It’s happening. You’re on your first international trip! The air smells different, the sky seems brighter, the architecture and streets are so different from what you’re used to. It’s new and exciting, but if it’s the first time you’re travelling abroad, it’s also sometimes a lot to take in.
In this mini series, I hope to make your first adventure outside your home country a bit smoother. The first part focuses on preparing and organising visas, flights, accommodation and your travel kit before you leave home, and the second part (this one) is all about what to do while you’re on your trip.
After multiple trips on five continents (most involving visits to a number of cities or countries), I’ve learnt a few tips and tricks which I hope can help you when you’re travelling abroad.
Whether you’re taking a more affordable airline with multiple stops or going nowhere near popular flight routes, chances are you’ll have time to kill in an airport somewhere while waiting for your next flight.
If it’s a mini layover (2-3 hours), you can use the time to explore the airport, locate some food if you’re hungry, splash your face with water in the bathrooms and settle down near your boarding gate with a book or your pillow. Audiobooks, podcasts, series and movies (pre-loaded from when you were at home) can help time pass more quickly.
If you’re in for a longer stint, I recommend trying to catch some shut-eye. Because you’ll be around for a while, it makes more sense to check in to an airport lounge if you have a qualifying membership or money to pay their fee. Otherwise you can investigate the areas around nearby boarding gates to see if they have comfier chairs or a space you can lie down out of the way of other passengers.
Try to put your more important documents and valuables (like your passport, wallet and phone) either in a small bag under your pillow (you brought a neck pillow, yes?) or somewhere close to your body under layers of clothing, so they can’t be taken without you noticing while you’re sleeping. Keep your carry on luggage close by too.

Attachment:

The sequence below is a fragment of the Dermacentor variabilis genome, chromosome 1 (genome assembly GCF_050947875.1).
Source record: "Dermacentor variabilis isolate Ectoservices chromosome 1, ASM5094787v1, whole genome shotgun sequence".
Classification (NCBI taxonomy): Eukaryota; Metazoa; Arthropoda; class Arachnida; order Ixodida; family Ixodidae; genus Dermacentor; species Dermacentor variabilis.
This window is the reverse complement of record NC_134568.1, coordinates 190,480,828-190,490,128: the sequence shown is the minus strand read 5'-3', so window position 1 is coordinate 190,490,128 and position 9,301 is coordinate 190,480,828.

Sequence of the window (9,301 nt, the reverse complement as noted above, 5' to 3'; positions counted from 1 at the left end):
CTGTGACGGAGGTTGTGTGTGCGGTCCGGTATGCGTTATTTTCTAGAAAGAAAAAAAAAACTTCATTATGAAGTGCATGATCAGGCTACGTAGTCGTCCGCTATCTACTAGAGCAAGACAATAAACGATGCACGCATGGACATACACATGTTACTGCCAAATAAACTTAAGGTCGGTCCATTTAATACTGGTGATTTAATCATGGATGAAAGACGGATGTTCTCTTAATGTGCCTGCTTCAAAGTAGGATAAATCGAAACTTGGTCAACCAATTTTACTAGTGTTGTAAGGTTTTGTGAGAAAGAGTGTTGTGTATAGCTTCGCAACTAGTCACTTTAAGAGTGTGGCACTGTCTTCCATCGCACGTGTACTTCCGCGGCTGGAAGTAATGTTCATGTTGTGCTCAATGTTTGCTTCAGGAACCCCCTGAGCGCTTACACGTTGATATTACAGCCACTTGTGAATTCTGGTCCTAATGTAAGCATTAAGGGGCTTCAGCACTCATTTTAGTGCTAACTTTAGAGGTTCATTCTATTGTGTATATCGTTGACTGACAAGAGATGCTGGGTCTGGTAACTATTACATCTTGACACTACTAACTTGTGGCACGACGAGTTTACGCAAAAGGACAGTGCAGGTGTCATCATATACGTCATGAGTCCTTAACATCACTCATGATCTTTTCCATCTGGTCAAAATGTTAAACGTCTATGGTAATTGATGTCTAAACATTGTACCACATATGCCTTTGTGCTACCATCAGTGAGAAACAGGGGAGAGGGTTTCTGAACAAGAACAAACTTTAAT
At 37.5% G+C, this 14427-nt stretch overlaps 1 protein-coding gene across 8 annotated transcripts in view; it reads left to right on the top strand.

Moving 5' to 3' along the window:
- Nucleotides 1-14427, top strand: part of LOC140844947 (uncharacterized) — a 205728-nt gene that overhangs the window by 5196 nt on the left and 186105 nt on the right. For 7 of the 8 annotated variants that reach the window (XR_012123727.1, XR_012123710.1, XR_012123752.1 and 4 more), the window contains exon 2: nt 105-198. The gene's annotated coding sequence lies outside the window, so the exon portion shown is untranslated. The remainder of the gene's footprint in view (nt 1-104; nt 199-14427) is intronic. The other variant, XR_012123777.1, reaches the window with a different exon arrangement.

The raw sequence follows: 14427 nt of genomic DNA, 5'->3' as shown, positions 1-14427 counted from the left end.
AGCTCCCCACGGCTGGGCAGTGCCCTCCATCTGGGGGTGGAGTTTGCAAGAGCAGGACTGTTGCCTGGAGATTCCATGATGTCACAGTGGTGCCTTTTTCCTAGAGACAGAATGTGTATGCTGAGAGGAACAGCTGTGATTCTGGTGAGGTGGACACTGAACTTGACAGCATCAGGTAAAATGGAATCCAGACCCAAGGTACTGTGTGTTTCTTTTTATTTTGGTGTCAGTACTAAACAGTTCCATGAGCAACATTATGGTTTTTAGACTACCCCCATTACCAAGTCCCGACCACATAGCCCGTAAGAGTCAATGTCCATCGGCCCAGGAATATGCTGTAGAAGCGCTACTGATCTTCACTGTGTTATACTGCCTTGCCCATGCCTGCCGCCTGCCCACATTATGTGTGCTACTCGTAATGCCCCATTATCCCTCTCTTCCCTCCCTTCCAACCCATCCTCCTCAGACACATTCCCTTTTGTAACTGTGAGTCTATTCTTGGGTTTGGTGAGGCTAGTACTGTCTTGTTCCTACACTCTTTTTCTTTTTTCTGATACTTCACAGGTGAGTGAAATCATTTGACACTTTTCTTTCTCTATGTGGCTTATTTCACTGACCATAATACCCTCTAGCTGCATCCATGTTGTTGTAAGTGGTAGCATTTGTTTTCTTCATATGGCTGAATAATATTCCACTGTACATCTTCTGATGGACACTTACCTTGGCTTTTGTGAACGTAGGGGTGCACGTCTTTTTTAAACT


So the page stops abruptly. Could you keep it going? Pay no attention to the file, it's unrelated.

Set multiple alarms on whatever devices you have – phone, iPod, watch, tablet – to go off at least 30-40 minutes before your boarding time so you definitely wake up and have time to get to the gate. Make sure you adjust their clocks if you’re time-zone jumping too!
If you’re sleeping with headphones to drown out the sound of passersby, set the alarms on that device (and turn on vibrate too). You’re more likely to be able to relax and rest if you’re certain you won’t oversleep and miss your flight. Always regularly check the notice boards for your boarding gate too – if you’re in the airport for a while, it’s possible it may change while you’re sleeping.
Once you’ve checked in to your accommodation and recovered from the journey, chances are you’re going to be directing all your energies towards your itinerary. While I definitely recommend planning out the sites you want to see in advance, there will often be an afternoon or few hours you have free.
Staff at your hotel or the local tourism office can be very helpful in these times, since they’re likely to know about concerts, shows or events that may not have popped up in your research, or favourite spots the locals are fond of. They can also give you advice on attractions, tours or visiting certain areas, if you have concerns or questions.
It sounds simple, but just ask. I found a great day tour of Dubai and a lovely area to explore in Nice by asking someone when I had some free time, instead of researching online or wandering around aimlessly.
It’s all great when your tour guide points out a cathedral or tells you the quirky story behind an ancient ruin, but chances are when you’re looking at your photos a few months later, you’ve forgotten their names and details. Sure, you’ll remember the big ones like the Eiffel Tower and the Colosseum, but what was that sculpture with the horse called again?
I’d suggest taking down the names of things you’re photographing in a notebook or on your phone, so you can research them later and answer questions your friends or family may have when they see the lovely images you’ve captured.
Yes! It’s the time to try real French macarons, Moroccan couscous, Italian pasta or Peruvian quinoa! But don’t over do it. If in doubt, rather don’t buy food from stores that look like they may have skipped a few hygiene checks or where items have been left out and away from a fridge for a bit too long.
It’s not worth being sick for the next few days of your trip – or, if you find great food, overindulging so much you skip an afternoon activity so you can sleep it off.
Be wary of water sources too, especially if you’re going somewhere rural – the locals may be used to it, but your body is accustomed to drinks from another part of the world. Try to buy bottled water if you can, or refill a bottle from a good source and carry it with you.
This may not be needed if you’ll be staying in only one place, but if you’re on a multi-city journey, things can get left behind or misplaced on the way. The way around this is to always put certain items in the same place, regardless of where you’re staying, so you know where to look for them when packing up.